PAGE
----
Coming out of (Another) Closet

An edited version of this article was published in Observer magazine (now Broadview magazine) September 2016

A declaration of identity, no matter how quiet, is always bold. Coming out as gay is the familiar example.

But closets are full of secrets.

In our everyday world, closet doors are normally closed. We interact superficially with one another rather than with our whole being. Yet we immerse ourselves in Facebook, Instagram, You Tube, twenty-four hour news coverage, and reality TV, endlessly fascinated with stories and images. We are constantly looking for openings to see inside the closet.

When a closet door truly opens, a crowd forms. We strain to catch a glimpse into the depths of what constitutes our fellow man. Artists open the door in their creative expression and let us in. This is what draws us into theatres and galleries.

What is the most pressing secret in the closet today? What aspect of identity is seldom discussed, rarely admitted to, and potentially even seen as an admission of weakness? In my view, it is not sexual persuasion, it is spiritual persuasion.

Recently, my friend Judith Macdonell and I had a long talk over coffee at Tim Hortons. Next to us, a man was reading what appeared to be Biblical passages on his laptop. When I left the table for a moment, he turned to Judith and said, “You ladies understand metaphor.” Pardon? “I couldn’t help overhearing your conversation. I used to be a hard line Pentecostal and took everything in the Bible literally, but now I understand metaphor.”

John introduced himself and told us that he had realized that when Jesus said, “The Kingdom of God is within you,” he actually meant it. For John, God was no longer far off, “beyond Pluto” as he put it. He no longer believed that he had to go through ministers or a church or Jesus to experience God. As he talked about how everything is interconnected, and how he feels love for everyone at Tim’s because all, in essence, is God, he was glowing with an inner conviction that wasn’t evangelical, but it was genuine.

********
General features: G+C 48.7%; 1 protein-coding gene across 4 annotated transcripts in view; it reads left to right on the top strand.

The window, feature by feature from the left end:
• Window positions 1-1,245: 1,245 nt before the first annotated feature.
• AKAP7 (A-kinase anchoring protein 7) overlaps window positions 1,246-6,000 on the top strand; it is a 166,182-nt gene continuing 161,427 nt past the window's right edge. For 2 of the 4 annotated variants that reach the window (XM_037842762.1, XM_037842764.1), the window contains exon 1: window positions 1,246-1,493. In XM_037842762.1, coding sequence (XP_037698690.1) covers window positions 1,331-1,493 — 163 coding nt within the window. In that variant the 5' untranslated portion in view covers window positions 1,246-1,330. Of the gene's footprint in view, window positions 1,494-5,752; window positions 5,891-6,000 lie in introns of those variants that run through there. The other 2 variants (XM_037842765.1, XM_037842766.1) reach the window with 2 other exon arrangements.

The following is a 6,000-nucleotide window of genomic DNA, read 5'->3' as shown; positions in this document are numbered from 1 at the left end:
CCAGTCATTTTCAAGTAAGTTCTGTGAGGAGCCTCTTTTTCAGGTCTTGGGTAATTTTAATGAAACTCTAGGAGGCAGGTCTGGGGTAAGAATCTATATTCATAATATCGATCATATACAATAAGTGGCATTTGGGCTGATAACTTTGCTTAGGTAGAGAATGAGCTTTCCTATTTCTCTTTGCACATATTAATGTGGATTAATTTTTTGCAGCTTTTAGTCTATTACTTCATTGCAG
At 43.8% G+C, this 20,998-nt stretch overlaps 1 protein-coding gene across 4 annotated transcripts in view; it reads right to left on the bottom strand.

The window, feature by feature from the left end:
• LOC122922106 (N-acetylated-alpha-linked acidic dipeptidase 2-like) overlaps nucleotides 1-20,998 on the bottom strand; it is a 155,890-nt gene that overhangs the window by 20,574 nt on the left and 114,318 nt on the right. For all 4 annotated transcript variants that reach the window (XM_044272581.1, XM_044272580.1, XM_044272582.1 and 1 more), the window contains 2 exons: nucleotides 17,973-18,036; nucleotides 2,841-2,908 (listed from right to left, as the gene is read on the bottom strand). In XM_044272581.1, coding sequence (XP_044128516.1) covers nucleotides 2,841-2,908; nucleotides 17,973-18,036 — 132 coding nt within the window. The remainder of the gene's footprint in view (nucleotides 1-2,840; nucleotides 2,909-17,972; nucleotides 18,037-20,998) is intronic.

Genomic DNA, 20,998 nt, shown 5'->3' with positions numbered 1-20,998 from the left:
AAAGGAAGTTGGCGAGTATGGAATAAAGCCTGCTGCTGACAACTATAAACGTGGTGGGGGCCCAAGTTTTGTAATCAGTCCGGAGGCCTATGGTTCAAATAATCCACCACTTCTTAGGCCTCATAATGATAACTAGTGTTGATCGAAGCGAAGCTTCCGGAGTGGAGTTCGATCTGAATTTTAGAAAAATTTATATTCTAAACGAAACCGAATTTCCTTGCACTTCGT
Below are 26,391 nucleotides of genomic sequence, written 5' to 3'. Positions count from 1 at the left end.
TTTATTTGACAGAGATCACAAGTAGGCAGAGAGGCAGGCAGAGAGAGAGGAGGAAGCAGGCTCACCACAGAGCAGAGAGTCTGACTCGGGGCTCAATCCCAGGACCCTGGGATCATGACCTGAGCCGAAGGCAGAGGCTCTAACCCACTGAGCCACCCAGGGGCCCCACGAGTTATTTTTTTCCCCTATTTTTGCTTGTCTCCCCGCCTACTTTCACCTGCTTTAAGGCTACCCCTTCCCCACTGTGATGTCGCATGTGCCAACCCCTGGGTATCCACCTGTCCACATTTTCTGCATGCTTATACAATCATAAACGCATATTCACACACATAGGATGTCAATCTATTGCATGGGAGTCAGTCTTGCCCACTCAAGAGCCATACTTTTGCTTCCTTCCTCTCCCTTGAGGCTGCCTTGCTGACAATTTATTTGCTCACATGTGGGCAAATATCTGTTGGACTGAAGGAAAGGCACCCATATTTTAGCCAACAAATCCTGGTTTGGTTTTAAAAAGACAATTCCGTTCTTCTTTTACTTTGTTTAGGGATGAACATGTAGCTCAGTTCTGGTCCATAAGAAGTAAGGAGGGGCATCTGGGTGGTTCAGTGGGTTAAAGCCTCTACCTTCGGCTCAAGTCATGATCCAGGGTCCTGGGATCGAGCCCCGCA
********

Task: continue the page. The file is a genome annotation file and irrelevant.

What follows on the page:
Judith and I had been discussing ideas that might be considered spiritual, but were far from religious. Nevertheless, John recognized something between the words, and then we recognized what he was saying as germane to our conversation.

Strangers may not strike up conversations about God every day at Tim Hortons. Yet as we discovered, when people do open up about this subject, remarkable moments can happen.

Not so long ago, a majority of Canadians had respected, publicly sanctioned places in which they acknowledged and affirmed the presence of God: the church, temple or synagogue. In the last fifty years, these long-standing pillars of Western civilization have declined dramatically in attendance and authority.

This observation is not meant to minimize in any way the experiences of those who continue to find religion meaningful and relevant. In fact, they are perhaps to be envied: they have a place that speaks to them and nurtures their soul. And perhaps they wish that the rest of us would join them. Yet, for most of us, the era of institutionalized religion has passed.

I know well the twentieth century arguments against religion. My parents were PhD biologists and our family believed in science, not religion. I was raised on the proposition that someday the rational mind will explain everything. To scientists like my father, God was a plug number in an equation. As soon as all of the variables in the equation of life are known, we won’t need to invoke a plug called God anymore. Our family didn’t go to church, a decision that in 1960s Toronto needed to be explained to the neighbours, much as families today who do go to church may feel the need to explain their choice.

In the second decade of the 21st century, it is easy to forget how pervasive the Christian religion was in Canada just fifty years ago. In 1961, 96% of Canadians selected one of the fifteen Christian religions listed on the Statistics Canada census. “No religious affiliation” wasn’t even an option. (I can picture my father adding “None” on the form in his neat handwriting and checking his own box.) In 1971, the first year that “None” was an option on the form, 4% of Canadians selected it, while 3% selected a religion other than Christianity.

Forty years later, in the 2011 census, the number of Canadians selecting “None” had grown to 24%, and the percentage of other religions had more than doubled to 8%. Furthermore, only 23% of Canadians were attending church regularly.